Many people use the term “lemon” to describe a vehicle in which the consumer got a sour deal, pun intended. The definition from Wikipedia for a “lemon (automobile)” is as follows…
“A lemon is a vehicle (often new) that is found to have several manufacturing defects which may affect the safety, value or use of the vehicle. Any vehicle with numerous, severe issues can be termed so and, by extension, so can any product with flaws too great or severe to serve its purpose.”
Is There Really a “Lemon Law?”
Actually, there is. A federal law passed in 1975 called the “Magnuson–Moss Warranty Act” is the federally mandated lemon law. It gives the FTC a better grip on the automotive industry’s warranty practices and is there to protect the new car customers. The law does not mandate that an automotive manufacturer supplies a warranty coverage with a new car. It simply states that if a warranty is offered by an automaker, it must be in writing, easily understood, and puts the automotive manufacturer on the spot, “requiring” that they honor their own warranty and if they cannot, or the vehicle does not cooperate, to buy back any car from the consumer determined to be a lemon.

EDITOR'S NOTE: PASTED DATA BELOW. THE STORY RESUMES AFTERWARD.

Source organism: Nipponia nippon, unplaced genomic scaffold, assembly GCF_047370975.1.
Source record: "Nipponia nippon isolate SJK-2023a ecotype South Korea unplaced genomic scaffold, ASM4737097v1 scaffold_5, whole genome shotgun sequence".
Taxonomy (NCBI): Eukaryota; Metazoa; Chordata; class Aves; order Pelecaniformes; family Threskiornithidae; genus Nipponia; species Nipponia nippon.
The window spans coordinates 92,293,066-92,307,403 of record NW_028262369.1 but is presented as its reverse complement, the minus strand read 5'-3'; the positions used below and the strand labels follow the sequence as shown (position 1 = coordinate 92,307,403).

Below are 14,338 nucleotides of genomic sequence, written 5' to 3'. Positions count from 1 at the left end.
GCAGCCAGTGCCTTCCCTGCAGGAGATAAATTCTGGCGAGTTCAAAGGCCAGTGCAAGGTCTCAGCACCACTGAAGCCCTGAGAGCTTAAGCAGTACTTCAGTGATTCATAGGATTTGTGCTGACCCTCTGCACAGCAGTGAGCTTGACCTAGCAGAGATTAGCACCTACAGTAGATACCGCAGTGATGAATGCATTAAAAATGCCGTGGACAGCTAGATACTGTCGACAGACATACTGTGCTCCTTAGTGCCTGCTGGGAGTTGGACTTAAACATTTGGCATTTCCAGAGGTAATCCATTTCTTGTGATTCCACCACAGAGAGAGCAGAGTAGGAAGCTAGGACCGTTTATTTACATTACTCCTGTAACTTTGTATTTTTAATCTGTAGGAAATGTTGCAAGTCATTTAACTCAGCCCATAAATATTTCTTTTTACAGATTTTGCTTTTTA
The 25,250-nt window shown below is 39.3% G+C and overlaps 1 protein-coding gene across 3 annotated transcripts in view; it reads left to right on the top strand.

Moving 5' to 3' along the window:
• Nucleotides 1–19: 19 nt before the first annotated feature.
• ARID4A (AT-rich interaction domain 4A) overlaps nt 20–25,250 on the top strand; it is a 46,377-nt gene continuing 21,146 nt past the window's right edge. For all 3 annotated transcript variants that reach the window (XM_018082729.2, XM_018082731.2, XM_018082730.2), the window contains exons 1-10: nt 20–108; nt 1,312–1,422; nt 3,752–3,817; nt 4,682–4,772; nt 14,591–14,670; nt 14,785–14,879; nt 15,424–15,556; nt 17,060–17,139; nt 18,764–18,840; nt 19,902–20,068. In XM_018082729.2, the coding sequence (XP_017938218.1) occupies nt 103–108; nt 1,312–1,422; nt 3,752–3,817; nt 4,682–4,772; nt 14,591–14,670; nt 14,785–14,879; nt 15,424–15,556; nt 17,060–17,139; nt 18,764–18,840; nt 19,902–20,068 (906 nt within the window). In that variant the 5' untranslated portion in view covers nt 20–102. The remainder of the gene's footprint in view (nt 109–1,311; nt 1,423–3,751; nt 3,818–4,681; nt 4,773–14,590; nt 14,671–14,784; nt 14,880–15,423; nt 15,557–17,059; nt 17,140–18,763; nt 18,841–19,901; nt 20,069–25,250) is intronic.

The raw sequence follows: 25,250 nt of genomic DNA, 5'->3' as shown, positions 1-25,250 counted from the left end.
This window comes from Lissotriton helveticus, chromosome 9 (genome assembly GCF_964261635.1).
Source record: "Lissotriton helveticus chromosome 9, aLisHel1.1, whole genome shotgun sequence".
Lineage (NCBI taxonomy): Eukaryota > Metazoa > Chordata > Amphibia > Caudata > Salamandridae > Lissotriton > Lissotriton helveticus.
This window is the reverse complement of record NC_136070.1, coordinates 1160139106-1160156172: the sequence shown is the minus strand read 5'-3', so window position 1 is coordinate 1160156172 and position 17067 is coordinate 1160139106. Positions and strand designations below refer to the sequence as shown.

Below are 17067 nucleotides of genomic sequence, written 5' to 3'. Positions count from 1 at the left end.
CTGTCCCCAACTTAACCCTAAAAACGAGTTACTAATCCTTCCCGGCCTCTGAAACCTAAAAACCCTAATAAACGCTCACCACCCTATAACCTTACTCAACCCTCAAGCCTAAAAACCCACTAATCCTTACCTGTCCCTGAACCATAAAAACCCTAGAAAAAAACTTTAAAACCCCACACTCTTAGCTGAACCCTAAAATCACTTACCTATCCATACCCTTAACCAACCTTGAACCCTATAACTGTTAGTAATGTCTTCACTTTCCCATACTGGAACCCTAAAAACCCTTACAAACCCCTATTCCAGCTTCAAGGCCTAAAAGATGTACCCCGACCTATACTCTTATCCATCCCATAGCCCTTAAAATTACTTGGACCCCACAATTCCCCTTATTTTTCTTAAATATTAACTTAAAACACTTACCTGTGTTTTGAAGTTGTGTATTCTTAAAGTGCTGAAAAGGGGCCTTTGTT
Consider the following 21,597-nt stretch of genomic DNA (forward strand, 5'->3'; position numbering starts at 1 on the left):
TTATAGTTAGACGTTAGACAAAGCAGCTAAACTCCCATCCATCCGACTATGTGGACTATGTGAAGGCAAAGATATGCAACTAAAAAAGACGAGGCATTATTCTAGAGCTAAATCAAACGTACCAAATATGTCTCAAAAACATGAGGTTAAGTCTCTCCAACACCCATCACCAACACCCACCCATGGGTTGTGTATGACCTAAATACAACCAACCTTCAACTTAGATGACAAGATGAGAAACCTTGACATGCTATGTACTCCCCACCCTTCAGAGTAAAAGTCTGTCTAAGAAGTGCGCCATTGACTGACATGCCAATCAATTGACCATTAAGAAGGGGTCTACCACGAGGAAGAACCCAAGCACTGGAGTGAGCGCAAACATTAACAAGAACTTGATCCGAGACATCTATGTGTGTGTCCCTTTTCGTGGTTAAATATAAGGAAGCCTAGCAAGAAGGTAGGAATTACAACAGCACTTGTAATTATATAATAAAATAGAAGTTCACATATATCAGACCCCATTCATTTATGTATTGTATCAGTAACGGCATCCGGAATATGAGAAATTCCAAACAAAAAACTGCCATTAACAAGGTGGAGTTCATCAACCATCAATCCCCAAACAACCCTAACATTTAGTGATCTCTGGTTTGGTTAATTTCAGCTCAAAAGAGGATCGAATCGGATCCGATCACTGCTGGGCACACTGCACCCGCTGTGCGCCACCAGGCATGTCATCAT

State variations on the federal lemon law may vary.
What Classifies as a Lemon?
There are legal classifications pertaining only to a new car being called a lemon. To satisfy the requirement, a car must have a defect due to any number of things from poor materials, to the weak quality of craftsmanship. This defect inherently makes the vehicle unsafe or not roadworthy. Sticky throttle, shorting out headlamps or a faulty set of brakes all make a vehicle unsafe. These issues could make the vehicle a lemon, if the manufacturer is not able to fix them in a timely manner, under 30 days.
Things that may not classify a car as a lemon are a broken radio, a stuck blower fan, or a torn seat. None of these issues affect the safety of the vehicle under normal circumstances.
A common variation of the term lemon is used to classify a used car and refers to a vehicle that may have serious reoccurring mechanical issues and/or was not properly explained to the consumer before the sale. Typically, when the lemon of the used car variation is found, the consumer will be stuck with outrageous repair bills and may end up paying more than the car’s actual value on service.
How Do I Spot a Lemon to Avoid One?
As with anything in life, if it seems to good to be true, chances are it probably is. Pay attention to what is in front of you. If the vehicle in question is a newer model year with relatively low miles and a price that is just way too low for a car like that, use your better judgment. If you’re still unsure, a great way to cover all of your bases is to take an extended test drive and drive it right to a local and trusted mechanic, independent of the dealership the car is from, of course. Use common sense and a lemon of a deal can be avoided.